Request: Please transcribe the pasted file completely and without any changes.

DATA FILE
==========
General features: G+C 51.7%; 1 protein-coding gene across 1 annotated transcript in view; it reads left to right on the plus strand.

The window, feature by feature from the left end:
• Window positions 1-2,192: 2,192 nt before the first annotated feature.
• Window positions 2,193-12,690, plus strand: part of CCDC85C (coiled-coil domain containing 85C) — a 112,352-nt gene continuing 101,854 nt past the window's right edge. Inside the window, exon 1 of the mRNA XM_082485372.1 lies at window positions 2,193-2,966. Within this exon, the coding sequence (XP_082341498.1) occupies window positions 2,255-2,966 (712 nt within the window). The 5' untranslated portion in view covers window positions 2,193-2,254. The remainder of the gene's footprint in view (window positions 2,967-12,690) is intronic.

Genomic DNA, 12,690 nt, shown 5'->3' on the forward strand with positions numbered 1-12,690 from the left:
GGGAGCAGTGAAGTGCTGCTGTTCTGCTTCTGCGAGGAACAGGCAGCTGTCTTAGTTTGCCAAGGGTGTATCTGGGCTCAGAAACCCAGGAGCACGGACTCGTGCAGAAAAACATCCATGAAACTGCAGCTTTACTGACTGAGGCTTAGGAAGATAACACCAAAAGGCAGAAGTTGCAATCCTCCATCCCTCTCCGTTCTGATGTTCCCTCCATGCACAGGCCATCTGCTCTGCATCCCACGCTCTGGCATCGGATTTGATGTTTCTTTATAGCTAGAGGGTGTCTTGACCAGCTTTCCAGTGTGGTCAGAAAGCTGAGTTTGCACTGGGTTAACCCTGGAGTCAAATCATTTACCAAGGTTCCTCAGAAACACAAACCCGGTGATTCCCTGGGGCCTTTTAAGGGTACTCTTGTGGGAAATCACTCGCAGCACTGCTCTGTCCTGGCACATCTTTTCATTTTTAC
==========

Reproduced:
General features: G+C 51.7%; 1 protein-coding gene across 1 annotated transcript in view; it reads left to right on the plus strand.

The window, feature by feature from the left end:
• Window positions 1-2,192: 2,192 nt before the first annotated feature.
• Window positions 2,193-12,690, plus strand: part of CCDC85C (coiled-coil domain containing 85C) — a 112,352-nt gene continuing 101,854 nt past the window's right edge. Inside the window, exon 1 of the mRNA XM_082485372.1 lies at window positions 2,193-2,966. Within this exon, the coding sequence (XP_082341498.1) occupies window positions 2,255-2,966 (712 nt within the window). The 5' untranslated portion in view covers window positions 2,193-2,254. The remainder of the gene's footprint in view (window positions 2,967-12,690) is intronic.

Genomic DNA, 12,690 nt, shown 5'->3' on the forward strand with positions numbered 1-12,690 from the left:
GGGAGCAGTGAAGTGCTGCTGTTCTGCTTCTGCGAGGAACAGGCAGCTGTCTTAGTTTGCCAAGGGTGTATCTGGGCTCAGAAACCCAGGAGCACGGACTCGTGCAGAAAAACATCCATGAAACTGCAGCTTTACTGACTGAGGCTTAGGAAGATAACACCAAAAGGCAGAAGTTGCAATCCTCCATCCCTCTCCGTTCTGATGTTCCCTCCATGCACAGGCCATCTGCTCTGCATCCCACGCTCTGGCATCGGATTTGATGTTTCTTTATAGCTAGAGGGTGTCTTGACCAGCTTTCCAGTGTGGTCAGAAAGCTGAGTTTGCACTGGGTTAACCCTGGAGTCAAATCATTTACCAAGGTTCCTCAGAAACACAAACCCGGTGATTCCCTGGGGCCTTTTAAGGGTACTCTTGTGGGAAATCACTCGCAGCACTGCTCTGTCCTGGCACATCTTTTCATTTTTAC